Generic section handler – HowTo

After being on vacation for the last two weeks and therefore suffering a little from internet abstinence syndrome,  I am back with a vengeance. No not really but I do feel refreshed and ready to take on anything.

So to get me a little in to the “flow” here is a post that I was planning on publishing before vacation time struck.

It is nothing special just a little testing helper I wrote to get some much needed tests done.

If you are developing a .NET component that is going to be part of a bigger application (or solution), then chances are high that you will provide a so called “custom configuration section”. There are other ways to configure a component but a custom configuration section is quite elegant.

So youz start to develop your custom configuration section. I hope that I do not have to cover the nuts and bolts of how to get this done. What I want to convey here is the aswer to the question how to test this.

After you implement you object structure you are faced with quite a nice little problem of how to verify that your configuration is “bullet prof”? There are two answers to this question:

  1. You write the XML configuration for all the possible permutations and combination’s of how your configuration section could be used
  2. You test each configuration “element” on its own and verify that each functions ass desired.

No. 2 is definitely the better option and therefore should be used. And there is another argument for option no. 2: If the configuration section is relatively complex then the number of combination goes through the roof. If you ever put the effort into testing custom configuration section then you know that this is not easily achieved.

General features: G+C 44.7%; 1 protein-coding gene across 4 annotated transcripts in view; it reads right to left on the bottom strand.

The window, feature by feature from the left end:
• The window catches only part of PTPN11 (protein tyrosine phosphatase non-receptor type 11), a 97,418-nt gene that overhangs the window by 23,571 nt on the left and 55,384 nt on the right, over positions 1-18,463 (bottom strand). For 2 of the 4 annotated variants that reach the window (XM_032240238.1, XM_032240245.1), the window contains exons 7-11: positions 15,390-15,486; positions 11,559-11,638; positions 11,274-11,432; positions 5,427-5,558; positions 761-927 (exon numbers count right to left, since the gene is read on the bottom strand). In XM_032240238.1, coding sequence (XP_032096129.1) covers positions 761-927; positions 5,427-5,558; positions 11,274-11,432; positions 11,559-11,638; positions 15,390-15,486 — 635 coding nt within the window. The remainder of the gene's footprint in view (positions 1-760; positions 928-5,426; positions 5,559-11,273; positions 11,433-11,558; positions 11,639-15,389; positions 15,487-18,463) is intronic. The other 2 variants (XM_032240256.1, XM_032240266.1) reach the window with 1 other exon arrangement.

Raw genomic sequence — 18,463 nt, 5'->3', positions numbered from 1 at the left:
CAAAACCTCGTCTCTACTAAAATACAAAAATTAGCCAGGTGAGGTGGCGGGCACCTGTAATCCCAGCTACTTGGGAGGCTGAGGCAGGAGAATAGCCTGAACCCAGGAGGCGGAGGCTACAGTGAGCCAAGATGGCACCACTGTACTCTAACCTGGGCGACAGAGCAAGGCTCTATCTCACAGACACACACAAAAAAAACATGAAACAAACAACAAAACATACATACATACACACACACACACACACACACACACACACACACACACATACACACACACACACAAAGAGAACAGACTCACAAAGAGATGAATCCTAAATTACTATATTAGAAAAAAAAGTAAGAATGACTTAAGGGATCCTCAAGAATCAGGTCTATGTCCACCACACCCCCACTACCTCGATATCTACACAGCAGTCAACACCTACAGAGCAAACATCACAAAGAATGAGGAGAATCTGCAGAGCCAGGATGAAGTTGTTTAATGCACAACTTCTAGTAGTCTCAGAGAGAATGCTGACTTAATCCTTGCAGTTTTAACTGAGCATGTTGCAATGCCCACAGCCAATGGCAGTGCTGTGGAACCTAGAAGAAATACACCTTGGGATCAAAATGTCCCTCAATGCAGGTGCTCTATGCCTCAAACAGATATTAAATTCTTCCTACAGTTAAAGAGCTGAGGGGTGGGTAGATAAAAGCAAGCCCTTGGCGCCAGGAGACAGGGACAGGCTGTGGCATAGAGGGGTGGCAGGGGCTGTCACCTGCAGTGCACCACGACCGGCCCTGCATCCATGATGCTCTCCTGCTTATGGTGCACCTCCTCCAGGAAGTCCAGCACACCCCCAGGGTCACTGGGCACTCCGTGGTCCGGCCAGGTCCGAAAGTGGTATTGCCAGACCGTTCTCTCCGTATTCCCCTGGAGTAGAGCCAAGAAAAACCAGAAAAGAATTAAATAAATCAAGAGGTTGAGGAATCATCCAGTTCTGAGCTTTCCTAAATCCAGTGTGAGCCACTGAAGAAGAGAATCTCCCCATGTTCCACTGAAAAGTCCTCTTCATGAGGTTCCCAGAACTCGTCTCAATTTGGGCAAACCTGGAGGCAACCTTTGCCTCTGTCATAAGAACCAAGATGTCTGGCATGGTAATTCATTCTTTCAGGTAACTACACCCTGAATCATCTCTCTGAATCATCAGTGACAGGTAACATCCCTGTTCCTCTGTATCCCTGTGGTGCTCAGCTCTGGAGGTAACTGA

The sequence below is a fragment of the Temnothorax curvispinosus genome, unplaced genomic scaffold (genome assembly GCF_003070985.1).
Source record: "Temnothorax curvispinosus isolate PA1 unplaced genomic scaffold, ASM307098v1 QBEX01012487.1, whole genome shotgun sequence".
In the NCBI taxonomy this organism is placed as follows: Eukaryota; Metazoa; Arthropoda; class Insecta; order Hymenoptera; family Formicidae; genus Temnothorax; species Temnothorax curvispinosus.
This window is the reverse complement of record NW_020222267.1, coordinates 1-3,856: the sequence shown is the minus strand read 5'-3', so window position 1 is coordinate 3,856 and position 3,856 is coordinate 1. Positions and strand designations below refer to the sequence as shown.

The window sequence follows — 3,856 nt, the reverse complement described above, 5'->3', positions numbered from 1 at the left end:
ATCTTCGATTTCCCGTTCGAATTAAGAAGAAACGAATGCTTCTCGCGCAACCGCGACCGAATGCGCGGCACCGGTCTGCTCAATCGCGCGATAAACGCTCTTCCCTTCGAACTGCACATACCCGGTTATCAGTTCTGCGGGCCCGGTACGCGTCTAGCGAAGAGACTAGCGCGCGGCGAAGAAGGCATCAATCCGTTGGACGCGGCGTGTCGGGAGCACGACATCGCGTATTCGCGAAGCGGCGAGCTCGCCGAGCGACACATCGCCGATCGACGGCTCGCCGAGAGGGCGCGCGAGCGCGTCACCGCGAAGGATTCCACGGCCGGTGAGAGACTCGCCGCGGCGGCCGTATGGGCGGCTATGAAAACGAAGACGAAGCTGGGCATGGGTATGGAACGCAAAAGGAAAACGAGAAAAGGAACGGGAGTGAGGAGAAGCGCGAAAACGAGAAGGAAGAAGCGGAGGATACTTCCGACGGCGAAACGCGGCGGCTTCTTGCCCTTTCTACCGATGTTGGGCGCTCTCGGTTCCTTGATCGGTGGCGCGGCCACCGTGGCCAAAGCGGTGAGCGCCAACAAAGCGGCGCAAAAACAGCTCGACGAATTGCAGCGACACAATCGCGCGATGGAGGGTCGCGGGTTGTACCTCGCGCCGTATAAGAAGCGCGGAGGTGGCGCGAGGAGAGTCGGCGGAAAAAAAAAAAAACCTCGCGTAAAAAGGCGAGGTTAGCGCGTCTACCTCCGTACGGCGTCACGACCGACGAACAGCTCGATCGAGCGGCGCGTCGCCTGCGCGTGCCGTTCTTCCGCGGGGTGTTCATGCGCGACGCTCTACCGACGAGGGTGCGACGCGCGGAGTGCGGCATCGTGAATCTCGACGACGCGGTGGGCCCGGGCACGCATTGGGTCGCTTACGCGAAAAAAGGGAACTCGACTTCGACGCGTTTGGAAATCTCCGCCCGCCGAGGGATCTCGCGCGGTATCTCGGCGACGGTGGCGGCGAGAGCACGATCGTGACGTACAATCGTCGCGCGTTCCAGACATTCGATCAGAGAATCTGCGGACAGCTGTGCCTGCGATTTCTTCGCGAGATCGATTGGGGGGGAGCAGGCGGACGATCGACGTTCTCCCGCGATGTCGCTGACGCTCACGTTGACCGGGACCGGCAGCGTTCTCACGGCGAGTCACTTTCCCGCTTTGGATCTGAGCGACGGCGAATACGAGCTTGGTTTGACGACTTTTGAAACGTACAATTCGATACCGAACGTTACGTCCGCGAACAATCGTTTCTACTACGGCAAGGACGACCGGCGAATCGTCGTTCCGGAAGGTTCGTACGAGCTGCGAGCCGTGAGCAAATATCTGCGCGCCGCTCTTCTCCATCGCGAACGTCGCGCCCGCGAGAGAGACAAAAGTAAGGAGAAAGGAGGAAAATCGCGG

But neither the less lets get to explaining how this is done. My testing framework of choice is nUnit so all code samples will be done using it.

I take that you have your configuration elements already defined. So now all you need to do is to write a simple generic configuration section handler

using System.Configuration;
using NUnit.Framework;

namespace Tests.Helpers
 public class GenericSectionHandler : ConfigurationSection where T : ConfigurationElement
 private const string ELEMENT_NAME = "TestElement";

 [ConfigurationProperty(ELEMENT_NAME, IsRequired = true)]
 public T GetConfiguration
 return (T) this[ELEMENT_NAME];

 public static T Get(string sectionName)
 var sectionHandler = ConfigurationManager.GetSection(sectionName) as GenericSectionHandler;
 if(sectionHandler == null)
 Assert.Fail("section [{0}] does not exist", sectionName);

 return sectionHandler.GetConfiguration;

After you have that in place inside your code you have to add the configuration group to your test project configuration file. This could look like the following:

<sectionGroup name="SectionTests">
 MyTest" type="Tests.Helpers.GenericSectionHandler`1[[MyApplication.Configuration.MySection, MyApplication]], Test"/>

Now you can just add your configuration scenario.


Now you can use your configuration section scenario in your actual unit tests.

public void MySectionTests()
  var mySection = GenericSectionHandler.Get("SectionTests/MyTest");
  // do your assertions

And that is that.

Not the best post I ever had I know but since I was not blogging for quite some time I hope that this will be a nice start of getting into the habit of blogging 🙂


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